The play debuted in 1981 at Lamb’s Theatre. Ainslie, playing steadily in a 360-seat hall with no microphones or any other sound reinforcement, had to develop as a singer.

“They wanted to understand every word to the back wall, or we’ve got a guy wants your job; that was the deal,” he said. “So I learned to sing loud and to project and developed tremendous vocal power in those eight months.”

After touring with the show and taking over as musical director, he looked to use his voice. He turned to the blues.

“I was not just a white folk singer anymore, or a church singer,” he said. “I had some volume and projection to work with. I thought, you’ve played blues for a long time, but singing it is another matter entirely. And I just thought, I’m gonna try this.

“I apprenticed myself to great black singers, famous and not, and started trying to figure out what the techniques were, what this was all about, without, as a friend of mine said, ‘singing in blackface.’ The trick is not to imitate black dialect. There’s something else going on, and the people who’ve figured this out you can kind of count on one hand, as far as white singers crossing over.”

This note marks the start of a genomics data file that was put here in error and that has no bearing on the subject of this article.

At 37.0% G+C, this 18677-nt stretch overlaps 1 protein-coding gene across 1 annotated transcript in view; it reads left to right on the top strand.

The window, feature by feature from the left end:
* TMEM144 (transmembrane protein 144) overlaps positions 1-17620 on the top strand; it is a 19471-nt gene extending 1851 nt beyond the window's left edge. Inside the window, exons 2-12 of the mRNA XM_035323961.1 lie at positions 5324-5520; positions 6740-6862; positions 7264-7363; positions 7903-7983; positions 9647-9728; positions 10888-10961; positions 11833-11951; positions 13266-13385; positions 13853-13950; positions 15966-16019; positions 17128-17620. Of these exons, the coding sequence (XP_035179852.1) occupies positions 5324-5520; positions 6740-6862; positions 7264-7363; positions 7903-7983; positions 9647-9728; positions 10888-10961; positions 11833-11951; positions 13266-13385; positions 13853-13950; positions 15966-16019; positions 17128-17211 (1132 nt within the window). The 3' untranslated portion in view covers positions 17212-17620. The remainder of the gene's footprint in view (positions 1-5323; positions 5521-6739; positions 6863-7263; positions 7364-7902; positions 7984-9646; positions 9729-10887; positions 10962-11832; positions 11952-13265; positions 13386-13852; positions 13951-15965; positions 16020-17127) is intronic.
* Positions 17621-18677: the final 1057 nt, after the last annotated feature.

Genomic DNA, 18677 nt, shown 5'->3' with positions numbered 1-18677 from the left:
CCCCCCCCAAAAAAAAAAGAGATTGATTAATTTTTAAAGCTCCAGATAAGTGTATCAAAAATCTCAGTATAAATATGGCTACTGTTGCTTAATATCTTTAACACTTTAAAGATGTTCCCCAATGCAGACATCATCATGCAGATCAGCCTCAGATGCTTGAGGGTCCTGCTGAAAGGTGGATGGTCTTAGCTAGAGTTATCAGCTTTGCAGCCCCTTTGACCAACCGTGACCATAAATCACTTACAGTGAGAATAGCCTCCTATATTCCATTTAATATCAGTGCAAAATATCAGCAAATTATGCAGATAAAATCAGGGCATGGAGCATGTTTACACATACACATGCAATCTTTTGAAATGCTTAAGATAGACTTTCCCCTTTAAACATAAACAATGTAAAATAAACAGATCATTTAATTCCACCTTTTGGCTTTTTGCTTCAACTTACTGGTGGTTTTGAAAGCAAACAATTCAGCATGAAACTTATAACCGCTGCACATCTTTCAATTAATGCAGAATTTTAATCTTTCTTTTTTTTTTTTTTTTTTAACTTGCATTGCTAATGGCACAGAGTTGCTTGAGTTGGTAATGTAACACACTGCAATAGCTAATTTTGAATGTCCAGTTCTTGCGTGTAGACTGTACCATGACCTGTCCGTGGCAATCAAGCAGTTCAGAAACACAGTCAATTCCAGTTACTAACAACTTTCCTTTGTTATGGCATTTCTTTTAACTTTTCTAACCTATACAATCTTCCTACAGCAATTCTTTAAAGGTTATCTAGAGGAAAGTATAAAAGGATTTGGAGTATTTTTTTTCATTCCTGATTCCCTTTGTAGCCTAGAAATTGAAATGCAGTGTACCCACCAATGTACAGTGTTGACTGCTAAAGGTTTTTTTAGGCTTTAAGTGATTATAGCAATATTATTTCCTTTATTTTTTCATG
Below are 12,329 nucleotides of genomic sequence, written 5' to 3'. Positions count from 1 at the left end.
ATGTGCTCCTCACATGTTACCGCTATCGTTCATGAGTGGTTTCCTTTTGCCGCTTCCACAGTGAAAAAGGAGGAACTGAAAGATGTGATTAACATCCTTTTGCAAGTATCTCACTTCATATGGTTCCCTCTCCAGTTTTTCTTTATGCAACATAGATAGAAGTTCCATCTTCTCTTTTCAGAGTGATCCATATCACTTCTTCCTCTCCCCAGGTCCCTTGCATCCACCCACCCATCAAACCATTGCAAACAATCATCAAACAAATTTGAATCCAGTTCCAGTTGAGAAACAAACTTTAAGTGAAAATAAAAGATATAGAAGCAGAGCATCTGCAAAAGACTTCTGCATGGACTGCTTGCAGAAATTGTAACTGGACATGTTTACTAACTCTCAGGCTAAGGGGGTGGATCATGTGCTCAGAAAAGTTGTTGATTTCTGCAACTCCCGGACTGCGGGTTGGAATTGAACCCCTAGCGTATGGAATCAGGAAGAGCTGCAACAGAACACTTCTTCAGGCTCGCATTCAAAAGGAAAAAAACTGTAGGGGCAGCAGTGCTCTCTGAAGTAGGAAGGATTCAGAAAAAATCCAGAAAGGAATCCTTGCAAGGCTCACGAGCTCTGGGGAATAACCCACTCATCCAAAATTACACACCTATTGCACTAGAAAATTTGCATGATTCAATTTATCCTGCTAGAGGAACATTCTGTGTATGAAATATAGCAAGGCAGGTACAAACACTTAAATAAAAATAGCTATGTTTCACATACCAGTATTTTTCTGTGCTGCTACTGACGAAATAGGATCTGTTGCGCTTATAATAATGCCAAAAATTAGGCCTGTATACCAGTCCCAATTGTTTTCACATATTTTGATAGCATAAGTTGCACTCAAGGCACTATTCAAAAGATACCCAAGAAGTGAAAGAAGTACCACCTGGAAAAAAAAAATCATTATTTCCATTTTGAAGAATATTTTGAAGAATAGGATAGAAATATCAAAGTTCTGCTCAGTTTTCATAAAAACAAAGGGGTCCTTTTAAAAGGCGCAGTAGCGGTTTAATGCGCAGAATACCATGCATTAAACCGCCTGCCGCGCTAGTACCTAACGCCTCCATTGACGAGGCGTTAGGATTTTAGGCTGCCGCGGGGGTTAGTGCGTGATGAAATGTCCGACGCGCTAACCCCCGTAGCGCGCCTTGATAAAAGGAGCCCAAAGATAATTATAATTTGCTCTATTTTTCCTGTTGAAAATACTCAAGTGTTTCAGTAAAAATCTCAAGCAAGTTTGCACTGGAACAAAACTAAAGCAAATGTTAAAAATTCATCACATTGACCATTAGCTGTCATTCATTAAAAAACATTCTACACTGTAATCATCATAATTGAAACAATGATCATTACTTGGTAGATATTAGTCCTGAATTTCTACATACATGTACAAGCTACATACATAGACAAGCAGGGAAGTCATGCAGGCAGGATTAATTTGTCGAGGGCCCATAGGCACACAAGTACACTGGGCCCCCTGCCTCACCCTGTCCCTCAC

“Over 35 years of doing this, I’ve figured it out. The singing was the most transformative part. A lot of people can play the guitar techniques. It’s not that they’re simple, but you don’t have to cross over a tremendous cultural barrier to get there, whereas singing blues is a real transformative journey. You have to embrace. You will change.”

He has been teaching vocal workshops in the past three years, but said he chose to do the instrumental ones in Floyd. If Saturday’s sessions work out, he’ll consider expanding his offerings there.

“It’s fun to be had,” he said of Saturday. “It’s going to be quite a long day for me, but I’m looking forward to it.”